The most significant news item of 2017 was the same one that broke in 2016, and which continues to dominate the headlines to this day. I’m talking about Brexit.
Has there ever been a more divisive subject? It splits the country right down the middle, but not along the usual partisan lines. It divides left from left and right from right.
Personally, I voted to leave, as some of you may remember. I didn’t vote this way because I hate foreigners, or because I prefer a blue passport to a burgundy one. I voted to leave because the EU is itself a reactionary organisation, committed to austerity and the neoliberal agenda.
It destroyed the Greek economy in order to prop up European banks. If that doesn’t make you question its priorities, then nothing will.
That’s what is so strange about the whole Brexit debate. Most of the issues are never talked about. Instead we have a form of megaphone politics, in which different factions of the Conservative Party shout slogans at each other over the airwaves, while the rest of us are excluded.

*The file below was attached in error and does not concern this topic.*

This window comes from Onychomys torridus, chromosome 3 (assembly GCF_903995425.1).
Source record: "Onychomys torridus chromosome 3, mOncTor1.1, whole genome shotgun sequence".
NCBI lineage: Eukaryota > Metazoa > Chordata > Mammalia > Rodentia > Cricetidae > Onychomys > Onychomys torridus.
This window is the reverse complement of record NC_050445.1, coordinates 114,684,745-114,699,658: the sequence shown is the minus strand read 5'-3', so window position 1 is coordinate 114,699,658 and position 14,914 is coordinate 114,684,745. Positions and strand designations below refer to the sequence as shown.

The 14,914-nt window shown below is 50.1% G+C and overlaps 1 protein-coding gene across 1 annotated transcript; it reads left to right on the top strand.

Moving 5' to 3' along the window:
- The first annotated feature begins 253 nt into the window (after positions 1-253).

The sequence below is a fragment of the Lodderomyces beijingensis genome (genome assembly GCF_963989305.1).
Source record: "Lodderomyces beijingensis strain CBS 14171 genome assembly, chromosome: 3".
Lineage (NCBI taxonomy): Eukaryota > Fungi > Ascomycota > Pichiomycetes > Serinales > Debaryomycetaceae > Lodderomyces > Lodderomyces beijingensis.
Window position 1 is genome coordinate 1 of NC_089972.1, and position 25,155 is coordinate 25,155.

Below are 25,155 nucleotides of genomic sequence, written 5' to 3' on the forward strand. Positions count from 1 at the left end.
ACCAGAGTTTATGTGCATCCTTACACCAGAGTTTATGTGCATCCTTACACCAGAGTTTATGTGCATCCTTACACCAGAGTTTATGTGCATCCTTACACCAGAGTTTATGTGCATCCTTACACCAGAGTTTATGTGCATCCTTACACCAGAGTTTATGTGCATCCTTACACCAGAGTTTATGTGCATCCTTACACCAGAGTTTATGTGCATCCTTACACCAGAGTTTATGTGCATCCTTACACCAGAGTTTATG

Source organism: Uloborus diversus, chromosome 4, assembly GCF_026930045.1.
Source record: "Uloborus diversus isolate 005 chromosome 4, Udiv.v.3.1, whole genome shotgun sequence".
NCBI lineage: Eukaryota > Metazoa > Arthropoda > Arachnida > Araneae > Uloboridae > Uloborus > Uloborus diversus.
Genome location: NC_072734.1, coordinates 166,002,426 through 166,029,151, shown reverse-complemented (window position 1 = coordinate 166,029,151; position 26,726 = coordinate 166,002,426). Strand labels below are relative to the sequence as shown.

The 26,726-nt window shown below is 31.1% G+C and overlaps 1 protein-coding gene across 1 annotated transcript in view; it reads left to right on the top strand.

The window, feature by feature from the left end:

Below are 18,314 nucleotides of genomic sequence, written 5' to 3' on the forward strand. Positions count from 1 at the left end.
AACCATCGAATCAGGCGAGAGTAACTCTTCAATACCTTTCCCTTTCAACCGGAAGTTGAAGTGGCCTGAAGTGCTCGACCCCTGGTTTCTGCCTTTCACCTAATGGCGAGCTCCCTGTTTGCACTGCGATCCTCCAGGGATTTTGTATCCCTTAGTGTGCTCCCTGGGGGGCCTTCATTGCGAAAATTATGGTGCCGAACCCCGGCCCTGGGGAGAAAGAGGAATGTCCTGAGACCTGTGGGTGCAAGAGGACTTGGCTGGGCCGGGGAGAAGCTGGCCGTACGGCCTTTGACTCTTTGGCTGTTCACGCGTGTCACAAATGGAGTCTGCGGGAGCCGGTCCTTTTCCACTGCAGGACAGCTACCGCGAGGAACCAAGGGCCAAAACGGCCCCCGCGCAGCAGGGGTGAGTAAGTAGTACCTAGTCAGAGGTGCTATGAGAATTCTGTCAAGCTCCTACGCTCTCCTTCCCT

If anything shows the failure of our media in the 21st Century, it is Brexit.
It has also made for some peculiar bed fellows. So we have Michael Heseltine suggesting that it would be better to have Jeremy Corbyn in Downing Street than to continue with Brexit, while Tony Blair is saying the opposite: that stopping Brexit is more important than electing Labour.
Of course, now that we have finished phase one of the negotiations, everyone can see just how traumatic the process is going to be. Britain will certainly be a poorer country for a while than it was before.
This was inevitable really. The EU can’t afford to make our exit easy as this might start an avalanche of other countries wanting to leave.
The question now is, what kind of future do we see for ourselves?
Is it the deregulated, off-shore tax haven for the super rich that the current Tory government are attempting to create, or a Britain of worker’s rights and public services of the kind that Jeremy Corbyn would prefer?
I suspect that decision might come sooner than you think.
From The Canterbury Gazette 04/01/18
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